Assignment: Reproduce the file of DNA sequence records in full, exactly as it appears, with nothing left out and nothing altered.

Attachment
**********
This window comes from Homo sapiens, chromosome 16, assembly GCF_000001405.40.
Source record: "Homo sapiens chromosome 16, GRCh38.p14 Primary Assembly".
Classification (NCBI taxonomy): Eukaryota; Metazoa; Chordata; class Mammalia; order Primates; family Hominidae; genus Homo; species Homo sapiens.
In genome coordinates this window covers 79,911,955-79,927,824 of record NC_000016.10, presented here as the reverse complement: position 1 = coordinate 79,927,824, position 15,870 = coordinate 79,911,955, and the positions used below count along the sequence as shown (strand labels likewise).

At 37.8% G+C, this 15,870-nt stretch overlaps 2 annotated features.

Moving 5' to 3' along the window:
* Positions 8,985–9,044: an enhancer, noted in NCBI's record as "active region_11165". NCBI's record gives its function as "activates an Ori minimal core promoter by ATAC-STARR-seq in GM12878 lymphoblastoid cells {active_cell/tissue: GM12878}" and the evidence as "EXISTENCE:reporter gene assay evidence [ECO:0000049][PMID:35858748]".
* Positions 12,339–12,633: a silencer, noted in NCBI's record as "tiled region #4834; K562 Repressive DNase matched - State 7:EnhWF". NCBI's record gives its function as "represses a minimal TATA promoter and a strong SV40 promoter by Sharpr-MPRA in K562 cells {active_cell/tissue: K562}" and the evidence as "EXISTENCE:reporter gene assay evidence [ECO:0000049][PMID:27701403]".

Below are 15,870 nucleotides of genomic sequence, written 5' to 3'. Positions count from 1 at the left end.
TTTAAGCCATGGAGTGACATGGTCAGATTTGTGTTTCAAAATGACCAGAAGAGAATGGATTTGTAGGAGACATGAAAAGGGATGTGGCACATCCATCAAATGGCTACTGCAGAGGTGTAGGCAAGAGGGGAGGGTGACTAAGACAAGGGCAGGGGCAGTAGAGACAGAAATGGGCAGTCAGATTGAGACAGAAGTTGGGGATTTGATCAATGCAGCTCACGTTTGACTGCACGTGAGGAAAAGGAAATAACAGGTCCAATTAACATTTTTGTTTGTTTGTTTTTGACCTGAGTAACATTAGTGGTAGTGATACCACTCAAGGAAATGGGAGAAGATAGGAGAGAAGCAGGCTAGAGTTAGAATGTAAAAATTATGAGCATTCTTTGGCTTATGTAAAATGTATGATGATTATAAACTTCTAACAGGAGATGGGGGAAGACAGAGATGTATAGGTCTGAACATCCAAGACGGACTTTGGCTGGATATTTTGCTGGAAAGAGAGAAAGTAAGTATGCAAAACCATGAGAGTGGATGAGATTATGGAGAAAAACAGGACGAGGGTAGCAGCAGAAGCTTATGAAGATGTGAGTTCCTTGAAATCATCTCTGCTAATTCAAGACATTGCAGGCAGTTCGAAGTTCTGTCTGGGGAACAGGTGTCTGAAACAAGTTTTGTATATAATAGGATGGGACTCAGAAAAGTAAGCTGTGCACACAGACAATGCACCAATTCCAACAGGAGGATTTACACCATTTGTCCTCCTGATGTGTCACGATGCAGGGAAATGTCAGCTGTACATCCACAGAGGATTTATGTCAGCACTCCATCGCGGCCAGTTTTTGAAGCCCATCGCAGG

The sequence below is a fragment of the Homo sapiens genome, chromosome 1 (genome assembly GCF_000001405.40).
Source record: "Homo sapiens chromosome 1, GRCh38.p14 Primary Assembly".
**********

This window comes from Homo sapiens, chromosome 16, assembly GCF_000001405.40.
Source record: "Homo sapiens chromosome 16, GRCh38.p14 Primary Assembly".
Classification (NCBI taxonomy): Eukaryota; Metazoa; Chordata; class Mammalia; order Primates; family Hominidae; genus Homo; species Homo sapiens.
In genome coordinates this window covers 79,911,955-79,927,824 of record NC_000016.10, presented here as the reverse complement: position 1 = coordinate 79,927,824, position 15,870 = coordinate 79,911,955, and the positions used below count along the sequence as shown (strand labels likewise).

At 37.8% G+C, this 15,870-nt stretch overlaps 2 annotated features.

Moving 5' to 3' along the window:
* Positions 8,985–9,044: an enhancer, noted in NCBI's record as "active region_11165". NCBI's record gives its function as "activates an Ori minimal core promoter by ATAC-STARR-seq in GM12878 lymphoblastoid cells {active_cell/tissue: GM12878}" and the evidence as "EXISTENCE:reporter gene assay evidence [ECO:0000049][PMID:35858748]".
* Positions 12,339–12,633: a silencer, noted in NCBI's record as "tiled region #4834; K562 Repressive DNase matched - State 7:EnhWF". NCBI's record gives its function as "represses a minimal TATA promoter and a strong SV40 promoter by Sharpr-MPRA in K562 cells {active_cell/tissue: K562}" and the evidence as "EXISTENCE:reporter gene assay evidence [ECO:0000049][PMID:27701403]".

Below are 15,870 nucleotides of genomic sequence, written 5' to 3'. Positions count from 1 at the left end.
TTTAAGCCATGGAGTGACATGGTCAGATTTGTGTTTCAAAATGACCAGAAGAGAATGGATTTGTAGGAGACATGAAAAGGGATGTGGCACATCCATCAAATGGCTACTGCAGAGGTGTAGGCAAGAGGGGAGGGTGACTAAGACAAGGGCAGGGGCAGTAGAGACAGAAATGGGCAGTCAGATTGAGACAGAAGTTGGGGATTTGATCAATGCAGCTCACGTTTGACTGCACGTGAGGAAAAGGAAATAACAGGTCCAATTAACATTTTTGTTTGTTTGTTTTTGACCTGAGTAACATTAGTGGTAGTGATACCACTCAAGGAAATGGGAGAAGATAGGAGAGAAGCAGGCTAGAGTTAGAATGTAAAAATTATGAGCATTCTTTGGCTTATGTAAAATGTATGATGATTATAAACTTCTAACAGGAGATGGGGGAAGACAGAGATGTATAGGTCTGAACATCCAAGACGGACTTTGGCTGGATATTTTGCTGGAAAGAGAGAAAGTAAGTATGCAAAACCATGAGAGTGGATGAGATTATGGAGAAAAACAGGACGAGGGTAGCAGCAGAAGCTTATGAAGATGTGAGTTCCTTGAAATCATCTCTGCTAATTCAAGACATTGCAGGCAGTTCGAAGTTCTGTCTGGGGAACAGGTGTCTGAAACAAGTTTTGTATATAATAGGATGGGACTCAGAAAAGTAAGCTGTGCACACAGACAATGCACCAATTCCAACAGGAGGATTTACACCATTTGTCCTCCTGATGTGTCACGATGCAGGGAAATGTCAGCTGTACATCCACAGAGGATTTATGTCAGCACTCCATCGCGGCCAGTTTTTGAAGCCCATCGCAGG

The sequence below is a fragment of the Homo sapiens genome, chromosome 1 (genome assembly GCF_000001405.40).
Source record: "Homo sapiens chromosome 1, GRCh38.p14 Primary Assembly".